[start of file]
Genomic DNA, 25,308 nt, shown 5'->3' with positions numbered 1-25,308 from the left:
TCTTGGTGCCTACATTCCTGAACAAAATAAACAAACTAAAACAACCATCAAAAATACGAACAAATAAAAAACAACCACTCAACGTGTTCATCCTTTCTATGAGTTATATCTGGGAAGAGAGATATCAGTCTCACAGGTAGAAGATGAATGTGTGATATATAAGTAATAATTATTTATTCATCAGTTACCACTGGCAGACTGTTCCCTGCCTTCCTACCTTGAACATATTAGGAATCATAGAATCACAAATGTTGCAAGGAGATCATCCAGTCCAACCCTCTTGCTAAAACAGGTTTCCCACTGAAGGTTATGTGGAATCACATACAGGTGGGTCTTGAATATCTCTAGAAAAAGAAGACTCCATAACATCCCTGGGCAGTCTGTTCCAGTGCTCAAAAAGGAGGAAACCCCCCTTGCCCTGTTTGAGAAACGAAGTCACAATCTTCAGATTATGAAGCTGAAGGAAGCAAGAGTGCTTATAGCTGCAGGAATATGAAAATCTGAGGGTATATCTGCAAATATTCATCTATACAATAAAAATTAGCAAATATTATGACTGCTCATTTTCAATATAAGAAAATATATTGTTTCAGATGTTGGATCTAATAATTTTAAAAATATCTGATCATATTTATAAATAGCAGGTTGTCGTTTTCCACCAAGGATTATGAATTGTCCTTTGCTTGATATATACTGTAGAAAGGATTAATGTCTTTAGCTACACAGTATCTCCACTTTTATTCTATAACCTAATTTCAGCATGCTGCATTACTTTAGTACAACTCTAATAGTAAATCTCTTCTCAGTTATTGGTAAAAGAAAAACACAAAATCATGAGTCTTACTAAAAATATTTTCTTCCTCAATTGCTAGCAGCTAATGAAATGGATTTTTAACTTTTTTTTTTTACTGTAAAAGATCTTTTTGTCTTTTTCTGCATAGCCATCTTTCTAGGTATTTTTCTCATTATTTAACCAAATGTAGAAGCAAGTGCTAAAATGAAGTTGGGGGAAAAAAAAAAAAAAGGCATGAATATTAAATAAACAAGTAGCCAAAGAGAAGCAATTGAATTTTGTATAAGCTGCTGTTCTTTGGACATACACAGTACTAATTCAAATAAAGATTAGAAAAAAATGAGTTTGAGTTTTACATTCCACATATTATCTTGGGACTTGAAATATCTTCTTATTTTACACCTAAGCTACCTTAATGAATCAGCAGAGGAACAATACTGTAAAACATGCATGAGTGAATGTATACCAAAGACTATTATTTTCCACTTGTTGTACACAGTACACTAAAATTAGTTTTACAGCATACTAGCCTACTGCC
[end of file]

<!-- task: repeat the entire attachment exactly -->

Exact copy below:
Genomic DNA, 25,308 nt, shown 5'->3' with positions numbered 1-25,308 from the left:
TCTTGGTGCCTACATTCCTGAACAAAATAAACAAACTAAAACAACCATCAAAAATACGAACAAATAAAAAACAACCACTCAACGTGTTCATCCTTTCTATGAGTTATATCTGGGAAGAGAGATATCAGTCTCACAGGTAGAAGATGAATGTGTGATATATAAGTAATAATTATTTATTCATCAGTTACCACTGGCAGACTGTTCCCTGCCTTCCTACCTTGAACATATTAGGAATCATAGAATCACAAATGTTGCAAGGAGATCATCCAGTCCAACCCTCTTGCTAAAACAGGTTTCCCACTGAAGGTTATGTGGAATCACATACAGGTGGGTCTTGAATATCTCTAGAAAAAGAAGACTCCATAACATCCCTGGGCAGTCTGTTCCAGTGCTCAAAAAGGAGGAAACCCCCCTTGCCCTGTTTGAGAAACGAAGTCACAATCTTCAGATTATGAAGCTGAAGGAAGCAAGAGTGCTTATAGCTGCAGGAATATGAAAATCTGAGGGTATATCTGCAAATATTCATCTATACAATAAAAATTAGCAAATATTATGACTGCTCATTTTCAATATAAGAAAATATATTGTTTCAGATGTTGGATCTAATAATTTTAAAAATATCTGATCATATTTATAAATAGCAGGTTGTCGTTTTCCACCAAGGATTATGAATTGTCCTTTGCTTGATATATACTGTAGAAAGGATTAATGTCTTTAGCTACACAGTATCTCCACTTTTATTCTATAACCTAATTTCAGCATGCTGCATTACTTTAGTACAACTCTAATAGTAAATCTCTTCTCAGTTATTGGTAAAAGAAAAACACAAAATCATGAGTCTTACTAAAAATATTTTCTTCCTCAATTGCTAGCAGCTAATGAAATGGATTTTTAACTTTTTTTTTTTACTGTAAAAGATCTTTTTGTCTTTTTCTGCATAGCCATCTTTCTAGGTATTTTTCTCATTATTTAACCAAATGTAGAAGCAAGTGCTAAAATGAAGTTGGGGGAAAAAAAAAAAAAAGGCATGAATATTAAATAAACAAGTAGCCAAAGAGAAGCAATTGAATTTTGTATAAGCTGCTGTTCTTTGGACATACACAGTACTAATTCAAATAAAGATTAGAAAAAAATGAGTTTGAGTTTTACATTCCACATATTATCTTGGGACTTGAAATATCTTCTTATTTTACACCTAAGCTACCTTAATGAATCAGCAGAGGAACAATACTGTAAAACATGCATGAGTGAATGTATACCAAAGACTATTATTTTCCACTTGTTGTACACAGTACACTAAAATTAGTTTTACAGCATACTAGCCTACTGCC